|Pad Thai ready to dry...|
Sunday, October 21, 2012
A couple of weekends ago I went hiking in the Walls of Jerusalem National Park in the central highlands of Tasmania. I am always looking for new flavours for hiking food as I get rather sick of the same old combinations every time I go. One of the friends I went hiking with recently did a 2 week hike in the Flinders Ranges in South Australia and has done a lot of other extended walks. She was a wealth of ideas for new flavours and one thing she suggested was Pad Thai. So when I last made a batch of Pad Thai, I saved half back to dry.
The weather we had on the hike was not exactly the hot sunny weather I had the last time I went to the Walls and meant I ended up cooking as it just started to snow. But with a down jacket on under my waterproof jacket, it actually wasn't as much of a challenge as it might look. My hands got a bit cold though.
By the time we ate it, we were huddled in our sleeping bags in the tent though. And the result was excellent. Served on a bed of mashed parsnip, mixed with a bit of dried kale and topped with some peanuts.... a very tasty combination.
So much so, I have a new batch in the dehydrator right now, ready for my next hike.
Meanwhile back in the Preserving Patch kitchen, I have not been idle....I just haven't posted anything as the things I have been making are one I have posted about before....Fetta and halloumi cheese, marmalade etc.
But in the cheese fridge, the Stilton is starting to look kind of blueish and the Camembert in the fridge is ready for eating.
Tuesday, October 2, 2012
Last weekend I plucked up enough courage to try another blue cheese after the absolute disaster of the last one. It has only taken me 18 months to have another go.
This time I followed the Blue Stilton cheese recipe in Tim Smith’s book Making Artisan Cheese and also followed a video of the same recipe on The Greening of Gavin blog. I have followed some other recipes on Gavin’s blog in the past and been successful so I have my fingers crossed. I am a bit wary of following Tim’s recipes to the letter as have found that sometimes he omits ingredients such as salt in the Cotswold (cheese without salt tastes really really odd!)
Stilton follows quite a different technique in the making so I am hoping I end up with the right result in a few months time. Penicillium roqueforti is added with the starter at the beginning of the process. After 40 minutes, in goes the rennet. The milk then sits for 90 minutes which is probably the longest I have ever left milk to coagulate.
Then instead of cutting the curd, the curds are gently ladled out into a cheesecloth lined colander over a bowl. The whey drains into the bowl but then the curd sits in the whey for another 90 minutes. I then drained the bundle of curds for another 30 minutes.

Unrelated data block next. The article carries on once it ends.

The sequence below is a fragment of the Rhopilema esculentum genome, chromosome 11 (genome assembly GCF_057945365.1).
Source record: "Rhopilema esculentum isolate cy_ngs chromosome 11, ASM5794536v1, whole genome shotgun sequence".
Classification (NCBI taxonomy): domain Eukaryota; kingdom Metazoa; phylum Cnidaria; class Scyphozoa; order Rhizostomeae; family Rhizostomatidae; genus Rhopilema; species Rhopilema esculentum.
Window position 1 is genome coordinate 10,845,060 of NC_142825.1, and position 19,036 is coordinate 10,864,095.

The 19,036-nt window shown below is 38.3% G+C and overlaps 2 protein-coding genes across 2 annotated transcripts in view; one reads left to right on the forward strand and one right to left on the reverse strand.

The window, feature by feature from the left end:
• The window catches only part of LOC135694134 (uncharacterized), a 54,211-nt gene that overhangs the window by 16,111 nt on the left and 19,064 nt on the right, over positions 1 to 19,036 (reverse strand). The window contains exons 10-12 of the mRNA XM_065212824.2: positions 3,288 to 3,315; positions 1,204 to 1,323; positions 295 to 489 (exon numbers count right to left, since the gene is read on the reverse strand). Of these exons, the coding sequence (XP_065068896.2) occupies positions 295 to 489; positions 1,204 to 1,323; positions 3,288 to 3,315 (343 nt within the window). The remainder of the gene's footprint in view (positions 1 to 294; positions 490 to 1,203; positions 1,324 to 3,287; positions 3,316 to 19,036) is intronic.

|Draining the whey|
|Soft pressing overnight|
Stilton is not really pressed but after draining the cloth bag is placed between 2 cheese boards and a 3litre bottle of water sits on top over night to help more whey to drain. Next morning, I broke the curds into pieces and put them back into a hoop. Since then I flipped the hoop every 15 minutes for the first 2 hours and then 4 times a day for the next 4 days. So that means tomorrow is the day it comes out of the hoop and I pierce the cheese several times to create holes for the blue mould to grow into. We’ll see what happens then.
|Next morning, the semi pressed cheese|
|Flipping in the hoop|
Meanwhile I also decided to have a go at Bra Cheese the same day. Bra is a small town in northern Italy where they have a big cheese festival each year. I have never heard of Bra cheese but there is a recipe in Tim Smith’s book. It is made from low fat milk so I skimmed the cream off the previous evening’s milk. (The cream went into the Stilton) All was going well with lots of pressing steps until I got to the last stage. After a 20 hour pressing, the curd had to be broken up for the final time before pressing another 24 hours. The curd by now was quite firm and dry and even after the final press, it didn’t really press back together. This has left me with a cheese that is just a bundle of curds bits only just sticking together.
Even after 24 hours in a brine bath, it is still the same. Now what do I do? I can’t mature it like that as mould is going to grow in every little crack and I can’t wax it as the wax is going to fall into every little crack and be difficult to remove. I have stuck it into the cheese fridge while I think about it. I think I might have to just grate it unmatured and stick it on the top of pizza or something. I was so annoyed with the result after all the time I spent making it on Friday!!! If only I had left it in one piece after the penultimate pressing.